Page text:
What Is Fund Overlap?

Definition & Examples of Fund Overlap

Businesswoman looking at paperwork in an office with a laptop
•••

 vgajic / Getty Images

Fund overlap occurs when an investor owns different mutual funds that hold many of the same securities or react similarly to market conditions. This limits the diversity of an investment portfolio. Minimizing fund overlap also lowers market risk for investors.

Learn how to detect and avoid fund overlap with your investments.

What Is Fund Overlap?

Fund overlap occurs when an investor owns two or more mutual funds that have similar objectives and hold many of the same securities. Fund overlap lowers the diversity of your portfolio and increases the risk level of your investments.

If, for example, you own two mutual funds that invest in many of the same stocks, both investments will lose money under the same conditions. You reduce the benefits of diversification by increasing exposure to those same stocks, even though you own two different funds that initially appear to create a diverse portfolio.

How Fund Overlap Works

Imagine a Venn diagram with two circles, each representing a mutual fund, overlapping in the center. As an investor, you don't want too much of an intersection between the circles—you want the least amount of overlap possible.

Fund overlap often happens because two funds may be attempting to do the same thing. For example, two index funds will hold many of the same stocks and both will attempt to mirror the S&P 500. They will have a high degree of fund overlap.

However, fund overlap can also occur in two funds that have different goals and may initially have low levels of overlap. Over time, however, their respective styles may drift toward each other. This is called style drift and it is not uncommon. For example, a mid-cap stock fund could slowly drift toward a large-cap categorization as the fund manager progressively buys stocks of larger companies.

Change in managers can also cause changes in fund overlap as a new manager or management team purchases stocks that are similar to a fund you already own.

If you own multiple mutual funds, you should regularly monitor them to check for fund overlap.

How to Get Rid of Fund Overlap

Eliminating fund overlap is an important part of maintaining a diversified portfolio of investments. Once you have identified funds that have a high degree of overlap, choose one to keep in your portfolio and replace the other with a new fund.

Before you replace an old fund with a new one, check for overlap in the new fund as well.

There are several ways you can check for fund overlap.

Examine Fund Objectives

The simplest way to detect and avoid fund overlap is to look at the fund categories. This can help you select mutual funds that do not share similar objectives.

For example, try not to have more than one large-cap stock or index fund. If you have two or more funds within the same category, they will hold many of the same securities and react to the market in similar ways. Instead, diversify your portfolio of funds with one large-cap fund, one foreign stock fund, one small-cap stock fund, one bond fund, and so on.

Compare R-Squared Value of Funds

If you prefer to have several funds, or you have a 401(k) plan with limited choices, you can detect fund overlap by looking at a statistical measure called R-squared (R2).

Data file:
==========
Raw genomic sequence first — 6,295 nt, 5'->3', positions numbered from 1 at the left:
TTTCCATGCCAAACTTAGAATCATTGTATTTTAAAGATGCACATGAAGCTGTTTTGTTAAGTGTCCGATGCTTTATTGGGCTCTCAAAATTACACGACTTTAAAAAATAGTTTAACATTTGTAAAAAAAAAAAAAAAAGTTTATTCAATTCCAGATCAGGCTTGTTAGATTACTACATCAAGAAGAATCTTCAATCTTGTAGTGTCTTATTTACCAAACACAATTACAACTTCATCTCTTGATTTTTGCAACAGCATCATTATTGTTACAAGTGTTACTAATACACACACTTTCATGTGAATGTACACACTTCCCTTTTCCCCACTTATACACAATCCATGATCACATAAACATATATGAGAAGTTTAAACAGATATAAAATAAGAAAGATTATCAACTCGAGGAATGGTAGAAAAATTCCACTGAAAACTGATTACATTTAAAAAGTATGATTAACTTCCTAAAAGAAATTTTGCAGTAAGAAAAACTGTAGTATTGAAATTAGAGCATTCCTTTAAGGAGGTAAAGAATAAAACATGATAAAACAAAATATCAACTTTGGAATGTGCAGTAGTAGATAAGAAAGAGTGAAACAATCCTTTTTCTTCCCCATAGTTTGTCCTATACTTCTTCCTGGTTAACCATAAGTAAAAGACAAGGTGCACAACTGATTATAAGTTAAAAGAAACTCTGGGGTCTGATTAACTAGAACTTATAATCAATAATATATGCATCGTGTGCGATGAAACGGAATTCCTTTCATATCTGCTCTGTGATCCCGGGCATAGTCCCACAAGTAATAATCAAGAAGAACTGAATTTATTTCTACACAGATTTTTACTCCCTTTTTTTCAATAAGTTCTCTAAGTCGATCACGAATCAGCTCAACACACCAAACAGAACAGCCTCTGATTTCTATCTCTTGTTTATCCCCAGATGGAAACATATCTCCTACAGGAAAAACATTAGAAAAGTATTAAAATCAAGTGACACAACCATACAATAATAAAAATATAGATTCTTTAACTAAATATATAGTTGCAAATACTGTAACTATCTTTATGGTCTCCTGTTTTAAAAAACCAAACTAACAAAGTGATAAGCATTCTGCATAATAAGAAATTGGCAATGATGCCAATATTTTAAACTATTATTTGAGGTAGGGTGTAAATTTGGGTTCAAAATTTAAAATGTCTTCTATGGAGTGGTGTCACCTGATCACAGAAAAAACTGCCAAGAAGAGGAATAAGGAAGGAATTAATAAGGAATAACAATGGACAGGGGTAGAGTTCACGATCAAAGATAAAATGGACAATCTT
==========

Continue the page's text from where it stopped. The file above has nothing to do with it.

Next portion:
R-squared will tell you a particular investment's correlation with (similarity to) a given benchmark. An R-squared of 100 indicates that all movements of a fund can be explained by movements in the index. An S&P 500 Index fund, for example, will have an R-squared of 100 with the S&P 500 benchmark.

You can go to Morningstar.com and search for individual funds. When you click on the "Ratings and Risk" heading, it will take you to a separate page that includes that fund's R-squared value.

R-squared values fall into three categories:

  • 1–40%: low correlation to the benchmark
  • 40%–70%: average correlation to the benchmark
  • 70%–100%: high correlation to the benchmark

Look at the R-squared of funds in your portfolio compared to the same benchmark. If any of your funds fall into the same category of R-squared values, that indicates a high degree of fund overlap. You may need to consider diversifying your funds to limit your market risk.

Look for Different Managers

Another way to detect the potential that fund overlap exists is to look at who manages the fund. No matter how brilliant the person or team may be, mutual fund managers have particular philosophies and styles that they rarely deviate from.

This means that funds with the same manager will likely behave in the same way or contain similar securities that the manager prefers. Diversifying your fund managers will help to diversify your holdings and avoid fund overlap.

Key Takeaways

  • Fund overlap occurs when an investor owns different mutual funds that hold many of the same securities or react similarly to market conditions.
  • Minimizing fund overlap also lowers market risk for investors.
  • If you own multiple mutual funds, you should regularly monitor them to check for fund overlap and ensure that your investments are diversified.
  • You can avoid fund overlap by buying funds with diverse objectives, investing in funds with different R-squared values, and avoiding funds managed by the same person or team.

The Balance does not provide tax, investment, or financial services and advice. The information is being presented without consideration of the investment objectives, risk tolerance, or financial circumstances of any specific investor and might not be suitable for all investors. Past performance is not indicative of future results. Investing involves risk including the possible loss of principal.

Article Sources

  1. Morningstar. "R-squared." Accessed Aug. 23, 2020.